Tuesday, September 30, 2014

The Disappearance of Generic Drugs

(My source for this post is Elisabeth Rosenthal's article in the New York Times:
--which has actually published almost a year ago, but seems to have some important information that others besides me may have missed.)

Once upon a time, we knew that almost all drugs would eventually turn generic. Under the influence of the Hatch-Waxman Act of 1984, most drugs made the transition from expensive brand-name to cheap generic after 20 years (which actually amounted to 10-12 years after a drug first came onto the market). Walmart inaugurated the sales pitch of the "$4 generic" and generally generic drugs were quite affordable.

During the first decade of the twenty-first century, savings picked up. More and more older drugs went generic, and the companies had fewer brand-name drugs to replace them with.

Or so it was supposed to go. Rosenthal tells us what has actually happened. She focuses her story on asthma drugs.

Very few new asthma drugs are on the market, so treating this common disease should be cheap. It is certainly cheap in other countries, where the government intervenes to keep medicine affordable. But in the U.S., virtually every inhaler costs what we'd expect to pay for brand-name drugs, even if the active ingredient is as old as the hills.

One of the oldest drugs for asthma is the basic bronchodilator, albuterol. You'd think that you could get a simple albuterol inhaler for a few bucks, right? That was true until a few years ago when the FDA got environmentally conscious and demanded the drug companies remove chlorofluorocarbon propellants from inhalers because they harmed the environment. The companies were happy to do so--and were promptly issued new patents for their drug products, despite the fact that the basic drug was the same. So now we're on another 20-year rollercoaster until these drugs get cheap again (pending whatever new wrinkle the companies can throw at us in the meantime).

The FDA says that "difficult, longstanding scientific challenges" make it hard to measure drug activity deep in the lung and so assure that a new propellant or other vehicle really produces the same drug product. Meanwhile, other nations have managed to demand that drug companies sell these inhalers at much lower than brand-name prices, and nowhere in the world, to my knowledge, have any medical difficulties arisen because the dose of a drug from a new inhaler is actually different than the old dose. The US is basically the only country in the world where these drugs cost so much. (Many European countries have forced the common asthma drugs over-the-counter.)

Rosenthal writes, "The Centers for Disease Control and Prevention puts the annual cost of asthma in the United States at more than $56 billion, including millions of potentially avoidable hospital visits and more than 3,300 deaths, many involving patients who skimped on medicines or did without."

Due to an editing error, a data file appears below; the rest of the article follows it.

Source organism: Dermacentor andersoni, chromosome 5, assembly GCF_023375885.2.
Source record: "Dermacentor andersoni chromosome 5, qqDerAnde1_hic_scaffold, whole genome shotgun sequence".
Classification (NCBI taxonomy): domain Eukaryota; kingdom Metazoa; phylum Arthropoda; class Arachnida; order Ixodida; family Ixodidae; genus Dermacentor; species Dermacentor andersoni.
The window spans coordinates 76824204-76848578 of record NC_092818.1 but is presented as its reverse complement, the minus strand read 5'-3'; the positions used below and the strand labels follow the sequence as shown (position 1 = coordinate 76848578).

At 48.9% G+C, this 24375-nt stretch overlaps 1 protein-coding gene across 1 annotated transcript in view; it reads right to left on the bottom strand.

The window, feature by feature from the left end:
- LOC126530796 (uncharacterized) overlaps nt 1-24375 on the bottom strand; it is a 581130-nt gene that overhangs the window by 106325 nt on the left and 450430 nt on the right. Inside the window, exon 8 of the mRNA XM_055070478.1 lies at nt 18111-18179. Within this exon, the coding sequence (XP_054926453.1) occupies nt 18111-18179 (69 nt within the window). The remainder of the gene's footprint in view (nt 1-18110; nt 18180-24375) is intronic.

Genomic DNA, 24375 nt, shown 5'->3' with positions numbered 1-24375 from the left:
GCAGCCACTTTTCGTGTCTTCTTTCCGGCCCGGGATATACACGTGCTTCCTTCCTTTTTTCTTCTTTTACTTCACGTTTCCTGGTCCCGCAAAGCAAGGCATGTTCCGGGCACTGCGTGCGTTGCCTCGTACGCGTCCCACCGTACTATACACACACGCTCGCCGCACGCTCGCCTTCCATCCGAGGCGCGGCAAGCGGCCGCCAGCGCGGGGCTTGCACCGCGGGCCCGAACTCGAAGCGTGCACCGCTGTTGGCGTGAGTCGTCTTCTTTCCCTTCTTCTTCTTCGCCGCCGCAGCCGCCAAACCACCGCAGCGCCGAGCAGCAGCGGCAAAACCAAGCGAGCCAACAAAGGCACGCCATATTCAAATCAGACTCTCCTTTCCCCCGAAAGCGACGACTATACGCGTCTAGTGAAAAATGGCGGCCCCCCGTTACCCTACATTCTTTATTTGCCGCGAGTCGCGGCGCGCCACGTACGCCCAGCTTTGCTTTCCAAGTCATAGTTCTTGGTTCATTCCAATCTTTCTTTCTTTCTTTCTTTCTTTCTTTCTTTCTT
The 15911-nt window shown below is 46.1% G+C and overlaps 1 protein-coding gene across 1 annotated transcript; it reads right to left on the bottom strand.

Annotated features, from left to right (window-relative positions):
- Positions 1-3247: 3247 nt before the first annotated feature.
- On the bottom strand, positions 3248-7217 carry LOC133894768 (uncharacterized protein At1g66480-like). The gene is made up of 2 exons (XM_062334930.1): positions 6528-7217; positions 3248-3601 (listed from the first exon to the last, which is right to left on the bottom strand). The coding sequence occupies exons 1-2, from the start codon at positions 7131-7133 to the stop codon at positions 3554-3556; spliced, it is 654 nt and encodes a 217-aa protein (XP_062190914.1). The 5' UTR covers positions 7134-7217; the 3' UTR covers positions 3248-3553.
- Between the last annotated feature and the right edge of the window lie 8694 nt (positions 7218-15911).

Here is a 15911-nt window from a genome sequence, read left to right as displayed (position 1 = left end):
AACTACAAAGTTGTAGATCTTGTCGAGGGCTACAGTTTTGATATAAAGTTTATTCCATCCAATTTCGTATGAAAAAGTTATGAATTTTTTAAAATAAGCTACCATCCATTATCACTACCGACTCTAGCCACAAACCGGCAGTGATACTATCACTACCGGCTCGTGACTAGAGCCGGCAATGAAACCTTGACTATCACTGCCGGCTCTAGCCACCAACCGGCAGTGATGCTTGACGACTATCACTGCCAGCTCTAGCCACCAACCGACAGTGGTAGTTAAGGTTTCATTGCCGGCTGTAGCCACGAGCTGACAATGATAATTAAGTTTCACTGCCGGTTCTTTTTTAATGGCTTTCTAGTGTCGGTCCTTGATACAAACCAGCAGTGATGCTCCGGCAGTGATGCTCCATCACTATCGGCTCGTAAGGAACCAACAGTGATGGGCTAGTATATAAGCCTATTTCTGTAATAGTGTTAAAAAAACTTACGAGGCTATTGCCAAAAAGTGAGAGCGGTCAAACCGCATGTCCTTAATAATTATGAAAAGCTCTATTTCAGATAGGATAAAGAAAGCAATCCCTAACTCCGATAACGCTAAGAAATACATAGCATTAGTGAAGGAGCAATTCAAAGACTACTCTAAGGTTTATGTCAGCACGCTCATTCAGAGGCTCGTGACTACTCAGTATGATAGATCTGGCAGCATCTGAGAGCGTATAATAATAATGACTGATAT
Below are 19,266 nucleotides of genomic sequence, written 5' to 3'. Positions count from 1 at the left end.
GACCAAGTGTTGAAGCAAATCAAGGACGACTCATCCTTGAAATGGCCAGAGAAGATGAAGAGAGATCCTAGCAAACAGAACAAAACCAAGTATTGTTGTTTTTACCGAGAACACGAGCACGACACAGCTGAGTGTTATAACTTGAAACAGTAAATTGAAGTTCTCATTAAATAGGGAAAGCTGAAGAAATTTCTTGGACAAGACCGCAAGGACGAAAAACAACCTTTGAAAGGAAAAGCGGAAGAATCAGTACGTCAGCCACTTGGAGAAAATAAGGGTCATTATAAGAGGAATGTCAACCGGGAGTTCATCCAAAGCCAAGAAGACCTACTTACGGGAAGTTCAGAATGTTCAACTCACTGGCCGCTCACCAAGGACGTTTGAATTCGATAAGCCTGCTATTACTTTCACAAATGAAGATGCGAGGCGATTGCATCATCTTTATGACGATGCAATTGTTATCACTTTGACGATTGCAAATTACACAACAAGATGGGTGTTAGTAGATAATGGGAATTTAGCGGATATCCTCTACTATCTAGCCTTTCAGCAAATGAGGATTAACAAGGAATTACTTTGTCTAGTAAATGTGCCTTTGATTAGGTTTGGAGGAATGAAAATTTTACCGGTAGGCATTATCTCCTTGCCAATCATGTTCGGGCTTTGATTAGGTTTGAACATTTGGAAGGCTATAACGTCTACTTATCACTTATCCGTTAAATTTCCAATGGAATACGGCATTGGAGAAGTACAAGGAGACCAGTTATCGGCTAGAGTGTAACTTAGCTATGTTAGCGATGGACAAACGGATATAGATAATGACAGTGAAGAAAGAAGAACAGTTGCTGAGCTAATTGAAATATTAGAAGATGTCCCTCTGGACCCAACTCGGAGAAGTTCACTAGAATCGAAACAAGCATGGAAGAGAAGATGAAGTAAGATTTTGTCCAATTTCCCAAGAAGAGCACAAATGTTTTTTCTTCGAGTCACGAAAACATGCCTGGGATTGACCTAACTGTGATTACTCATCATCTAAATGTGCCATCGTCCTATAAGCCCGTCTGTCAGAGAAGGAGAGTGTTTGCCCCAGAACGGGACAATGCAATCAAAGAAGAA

As usual, the uninsured in the US pay top dollar for these drugs. As Rosenthal notes, "Lawmakers in Washington have forbidden Medicare, the largest government purchaser of health care, to negotiate drug prices. Unlike its counterparts in other countries, the United States Patient-Centered Outcomes Research Institute, which evaluates treatments for coverage by federal programs, is not allowed to consider cost comparisons or cost-effectiveness in its recommendations.....California's Medicaid program spent $61 million on asthma medicines last year, paying more than $200--not far from full retail price--for many inhalers."

A few years back, the generic drug market appeared to be one of the areas where the large drug manufacturers were losing their clout. Now, at least for some medical conditions like asthma, they seem to have their way again.

Sunshine Act Goes Live, Sort Of

According to ProPublica's Charles Ornstein--
--as the Sunshine Act (of the 2010 Affordable Care Act) finally goes live today, some 18 months after the scheduled first release of data, we still can't expect all that we had anticipated.

Recall that the Sunshine Act was supposed to list all payments from drug companies to individual physicians so that consumers could check on which doctors were receiving which sorts of money.

Ornstein lists the current complications:
  • The current release of information only covers August through December, 2013.
  • Data on payments related to new products, and sometimes new uses for existing products, are held back for as long as 4 years.
  • Some practitioners are not included--despite more frequent company payments recently to nurse practitioners and physician assistants, they're not on the bus.
  • Because of initial errors with similar physicians' names, etc. up to 1/3 of data is not being released currently.
  • Many different sorts of payments are included and they have different ethical implications--expect it to be a while before we can make sense of all the numbers.
  • As usual, expect errors.

Ornstein puts in a good word for ProPublica's own website, Dollars for Docs:
--which currently lists about half of all drug company payments to physicians and is current through the end of 2013.